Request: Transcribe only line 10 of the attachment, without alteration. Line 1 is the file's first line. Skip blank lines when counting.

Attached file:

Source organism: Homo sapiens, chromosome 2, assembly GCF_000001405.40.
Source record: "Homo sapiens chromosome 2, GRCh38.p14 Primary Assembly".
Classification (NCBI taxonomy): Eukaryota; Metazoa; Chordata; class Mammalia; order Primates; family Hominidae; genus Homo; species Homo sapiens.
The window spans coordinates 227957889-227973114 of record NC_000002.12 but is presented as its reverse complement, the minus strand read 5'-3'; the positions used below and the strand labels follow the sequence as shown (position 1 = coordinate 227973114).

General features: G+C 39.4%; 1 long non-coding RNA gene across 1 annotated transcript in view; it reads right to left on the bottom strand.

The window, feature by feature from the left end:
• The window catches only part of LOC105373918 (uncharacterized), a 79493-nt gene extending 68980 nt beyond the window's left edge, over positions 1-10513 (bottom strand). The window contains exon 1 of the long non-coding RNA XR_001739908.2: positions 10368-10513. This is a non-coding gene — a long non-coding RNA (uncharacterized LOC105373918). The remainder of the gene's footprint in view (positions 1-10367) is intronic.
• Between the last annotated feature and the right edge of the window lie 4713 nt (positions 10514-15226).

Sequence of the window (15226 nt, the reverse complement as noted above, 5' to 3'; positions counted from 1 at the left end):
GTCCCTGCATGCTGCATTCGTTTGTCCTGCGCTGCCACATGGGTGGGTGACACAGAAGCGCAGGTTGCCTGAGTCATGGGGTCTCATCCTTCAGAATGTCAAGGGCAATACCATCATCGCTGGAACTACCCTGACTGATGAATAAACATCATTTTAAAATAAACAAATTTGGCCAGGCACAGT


GTCCCTGCATGCTGCATTCGTTTGTCCTGCGCTGCCACATGGGTGGGTGACACAGAAGCGCAGGTTGCCTGAGTCATGGGGTCTCATCCTTCAGAATGTCAAGGGCAATACCATCATCGCTGGAACTACCCTGACTGATGAATAAACATCATTTTAAAATAAACAAATTTGGCCAGGCACAGT